The bacterial infection known as Lyme disease is on the rise. And as winter temperatures begin to turn mild and kids are excited to get outside and have some fun, there are likely to be new cases reported.
Parents must educate themselves on Lyme disease.
What is it? Who is at risk? How can you tell if your child has Lyme disease? We have everything you need to know to keep your kids safe.
What is Lyme Disease?
Lyme disease is an infection that is caused by a bacteria that is spread to humans through tick bites — primarily the black-legged deer tick and the Western black-legged tick. If bitten, both children and adults can experience short-term and long-term symptoms.
Preventing Lyme Disease
Lyme disease has been reported throughout the United States. This means it can be found anywhere. However, it appears to be most prevalent in the upper Midwest, Northwest, and the Northeast with the greatest risk being during the late spring and early summer. Ticks tend to be most active during this time.
The good news is that there are steps that can be taken to reduce the risk of getting bit by a tick.
- Wear high socks and pants if you are going to be in the woods or high grassy areas.
- Wear light-colored clothing to make it easier to visibly see ticks.
- When outdoors, spray kids with insect repellent containing DEET. Just be careful to avoid their hands and face.
When your kids come in from being outdoors, check them over slowly and carefully for ticks. Have them bathe — and then check them again. Be sure to look at their ankles, behind the knees, under the arms, inside the belly button, their groin area, and even behind the ears! Ticks like to nestle themselves where they are least likely to be spotted, so thoroughness is key.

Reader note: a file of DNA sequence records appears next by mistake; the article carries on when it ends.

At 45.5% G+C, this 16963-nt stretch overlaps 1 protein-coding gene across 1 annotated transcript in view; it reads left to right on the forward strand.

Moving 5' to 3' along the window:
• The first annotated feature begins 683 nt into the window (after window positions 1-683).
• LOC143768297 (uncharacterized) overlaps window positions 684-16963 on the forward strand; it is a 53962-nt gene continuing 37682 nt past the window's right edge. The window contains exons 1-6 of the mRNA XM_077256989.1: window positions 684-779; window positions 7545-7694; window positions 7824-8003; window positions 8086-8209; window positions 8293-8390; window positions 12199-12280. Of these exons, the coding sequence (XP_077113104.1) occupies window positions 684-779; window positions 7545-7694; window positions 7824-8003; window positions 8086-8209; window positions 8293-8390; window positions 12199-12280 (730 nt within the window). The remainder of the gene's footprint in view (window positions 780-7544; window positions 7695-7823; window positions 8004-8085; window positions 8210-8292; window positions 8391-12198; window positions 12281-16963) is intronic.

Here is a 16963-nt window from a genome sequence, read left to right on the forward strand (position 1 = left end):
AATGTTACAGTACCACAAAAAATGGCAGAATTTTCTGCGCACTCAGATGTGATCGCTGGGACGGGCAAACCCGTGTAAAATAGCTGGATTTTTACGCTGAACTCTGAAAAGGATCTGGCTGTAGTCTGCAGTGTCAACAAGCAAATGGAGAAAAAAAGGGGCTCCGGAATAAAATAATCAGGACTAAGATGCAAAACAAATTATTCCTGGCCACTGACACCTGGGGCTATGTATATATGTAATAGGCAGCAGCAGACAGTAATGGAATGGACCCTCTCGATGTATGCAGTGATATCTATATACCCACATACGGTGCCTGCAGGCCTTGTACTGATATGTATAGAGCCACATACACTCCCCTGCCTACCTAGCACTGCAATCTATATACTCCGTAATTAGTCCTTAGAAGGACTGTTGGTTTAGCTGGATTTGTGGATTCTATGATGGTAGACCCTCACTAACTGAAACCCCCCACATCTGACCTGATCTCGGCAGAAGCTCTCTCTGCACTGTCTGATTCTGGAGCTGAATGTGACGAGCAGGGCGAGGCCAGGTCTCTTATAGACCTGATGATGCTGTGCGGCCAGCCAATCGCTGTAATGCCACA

Finally, toss their clothes in the dryer on high heat for about 10 minutes to kill anything that may have come in with your kids.
Signs and Symptoms of Lyme Disease
It does not matter how careful you are, ticks can be sneaky. And, when they bite, there is a risk of Lyme disease. Here are a few signs and symptoms you should look out for:
- A circle-shaped rash that grows over time — usually discovered within a week of a tick bite
- Low fever, chills
- Muscle and joint aches
- Difficulty concentrating
- Lack of appetite
Keep in mind that little ones may be cranky and irritable, unable to specify how they feel if they just don’t feel good.
If symptoms are not addressed, they can progress, leading to:
- Nervous system symptoms, such as Bell palsy
- Heart rate concerns
- Numbness or tingling in limbs
- Difficulty with speech
- Cognitive issues
Treatment for Lyme Disease
Is there a cure for Lyme disease?
Oral antibiotics can effectively fight the bacteria that cause the illness, but it may take a couple of weeks — and some symptoms can last well after the course of antibiotics has been completed.
If you notice any of the above symptoms, contact your child’s pediatrician right away. The sooner the medication can be taken, the better.
Finally, if you notice that your child has been bitten by a tick, don’t wait for symptoms to show up to seek treatment. Contact your pediatrician immediately to reduce the risk of Lyme disease.
Advocare Haddon Pediatric Group is a highly experienced team of pediatricians serving patients from birth through college. They have been an established leader in pediatrics for decades in the Haddon Heights and Mullica Hill areas of New Jersey.